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Flashcards in Perspectives In Sociology Deck (35):
1

The Three Sociological Theoretical Paradigms

Structural Functionalism, Social Conflict, Symbolic Interactionism

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Functionalism

A sociological theory that explains social organization and change in terms of the role performed by different social structures, phenomena and institutions

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Manifest functions

functions of an object or a phenomenon that are obvious or intended

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Latentent functions

functions of an object, or a phenomenon, that are not expected.

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Social Conflict:
Proletariat: working class, wage workers
Bourgeois: capitalist (property owning class)

theory that seeks to explain social organization and change in terms of conflict that is built into social relations.

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Social Conflict:

theory that seeks to explain social organization and change in terms of conflict that is built into social relations.

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Proletariat:

working class, wage workers

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Bourgeois:

capitalist (property owning class)

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Sociology

The scientific study of human social relations groups and societies.

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Social Embeddedness,

the idea that economic, political, and other forms of human behavior are fundamentally shaped by social relations.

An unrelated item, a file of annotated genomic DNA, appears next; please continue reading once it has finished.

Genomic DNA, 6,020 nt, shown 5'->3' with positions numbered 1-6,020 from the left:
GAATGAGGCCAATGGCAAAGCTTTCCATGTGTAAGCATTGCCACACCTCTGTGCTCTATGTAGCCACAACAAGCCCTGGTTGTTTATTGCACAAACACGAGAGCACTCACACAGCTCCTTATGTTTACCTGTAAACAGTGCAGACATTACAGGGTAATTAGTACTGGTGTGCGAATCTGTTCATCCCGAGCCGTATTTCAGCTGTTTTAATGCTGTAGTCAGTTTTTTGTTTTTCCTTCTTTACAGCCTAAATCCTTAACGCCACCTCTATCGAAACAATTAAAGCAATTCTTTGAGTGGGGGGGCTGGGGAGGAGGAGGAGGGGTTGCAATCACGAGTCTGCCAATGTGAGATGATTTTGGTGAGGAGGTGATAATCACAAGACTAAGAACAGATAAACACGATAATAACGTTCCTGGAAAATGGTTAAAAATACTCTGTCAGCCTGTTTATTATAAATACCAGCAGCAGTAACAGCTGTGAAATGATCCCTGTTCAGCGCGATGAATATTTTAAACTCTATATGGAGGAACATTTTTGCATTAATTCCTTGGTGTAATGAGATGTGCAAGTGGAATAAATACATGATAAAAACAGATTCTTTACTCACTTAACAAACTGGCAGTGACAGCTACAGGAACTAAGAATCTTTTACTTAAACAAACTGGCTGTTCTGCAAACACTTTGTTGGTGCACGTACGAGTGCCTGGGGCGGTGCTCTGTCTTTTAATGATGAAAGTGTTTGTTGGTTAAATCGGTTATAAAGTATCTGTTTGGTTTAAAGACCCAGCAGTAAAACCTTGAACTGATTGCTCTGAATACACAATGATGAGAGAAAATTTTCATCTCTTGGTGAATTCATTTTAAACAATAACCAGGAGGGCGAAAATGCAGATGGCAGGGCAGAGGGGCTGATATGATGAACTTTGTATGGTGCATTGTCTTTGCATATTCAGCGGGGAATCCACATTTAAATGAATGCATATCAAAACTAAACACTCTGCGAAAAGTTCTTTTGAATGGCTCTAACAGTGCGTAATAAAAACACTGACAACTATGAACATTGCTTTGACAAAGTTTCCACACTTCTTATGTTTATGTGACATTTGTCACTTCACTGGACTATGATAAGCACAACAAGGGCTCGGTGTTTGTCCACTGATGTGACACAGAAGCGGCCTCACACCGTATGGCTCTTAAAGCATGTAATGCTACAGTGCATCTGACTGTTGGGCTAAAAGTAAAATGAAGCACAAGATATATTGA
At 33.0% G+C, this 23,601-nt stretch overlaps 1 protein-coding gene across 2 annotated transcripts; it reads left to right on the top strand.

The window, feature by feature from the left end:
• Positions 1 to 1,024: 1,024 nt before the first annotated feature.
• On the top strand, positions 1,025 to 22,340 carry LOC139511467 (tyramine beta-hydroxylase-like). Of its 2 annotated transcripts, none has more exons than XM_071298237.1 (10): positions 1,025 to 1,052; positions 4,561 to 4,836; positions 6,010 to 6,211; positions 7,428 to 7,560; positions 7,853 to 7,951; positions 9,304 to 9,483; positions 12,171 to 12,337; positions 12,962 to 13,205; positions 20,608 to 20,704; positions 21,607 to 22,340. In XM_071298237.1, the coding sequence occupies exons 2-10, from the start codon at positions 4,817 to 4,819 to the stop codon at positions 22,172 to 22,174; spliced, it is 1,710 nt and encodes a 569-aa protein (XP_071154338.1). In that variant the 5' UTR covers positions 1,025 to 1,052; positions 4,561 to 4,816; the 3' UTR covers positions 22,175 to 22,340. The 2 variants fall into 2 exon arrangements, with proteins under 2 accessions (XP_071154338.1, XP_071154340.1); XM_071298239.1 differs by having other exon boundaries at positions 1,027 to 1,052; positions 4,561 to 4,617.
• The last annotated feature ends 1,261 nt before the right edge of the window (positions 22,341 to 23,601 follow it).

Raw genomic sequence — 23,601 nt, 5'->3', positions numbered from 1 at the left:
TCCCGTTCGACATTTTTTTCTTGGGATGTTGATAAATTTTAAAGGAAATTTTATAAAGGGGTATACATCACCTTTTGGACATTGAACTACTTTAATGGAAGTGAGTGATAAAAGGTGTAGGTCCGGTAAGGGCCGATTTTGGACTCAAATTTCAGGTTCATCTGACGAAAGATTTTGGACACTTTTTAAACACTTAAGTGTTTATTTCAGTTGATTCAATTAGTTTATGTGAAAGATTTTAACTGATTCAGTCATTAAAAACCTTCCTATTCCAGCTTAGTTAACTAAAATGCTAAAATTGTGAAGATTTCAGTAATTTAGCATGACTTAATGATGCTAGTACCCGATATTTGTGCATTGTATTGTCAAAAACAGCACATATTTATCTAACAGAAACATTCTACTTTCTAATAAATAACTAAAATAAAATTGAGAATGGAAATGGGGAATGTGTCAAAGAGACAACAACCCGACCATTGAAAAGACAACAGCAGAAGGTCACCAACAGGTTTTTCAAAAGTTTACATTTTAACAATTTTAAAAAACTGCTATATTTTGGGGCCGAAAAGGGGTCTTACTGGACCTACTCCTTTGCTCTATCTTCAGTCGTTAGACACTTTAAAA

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Sociological Imagination

the ability to grasp the relationship between individual lives and the larger social forces that help to shape them.

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Agency –

The ability of individuals and groups to exercise free will and to influence social change.

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Structure –

Patterned social arrangements that have an effect of agency. (anything that keeps you from doing what you want)

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Critical Thinking

The ability to evaluate claims by using reason and evidence. Think about your actions and how they influence others.

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Scientific Inquiry (evidence):

A way of learning about the world that systematically examines logically constructed theories through testable methods.

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Positivists:

Science that is based on facts alone. The idea is to be as systematic and unbiased as possible.
Early proclamation of sociology.

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Macro-level:

theories of the world that are concerned with large-scale patterns and institutions.

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Micro-level:

Theories of the world that are concerned with small group- social relations and interactions.

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Norms: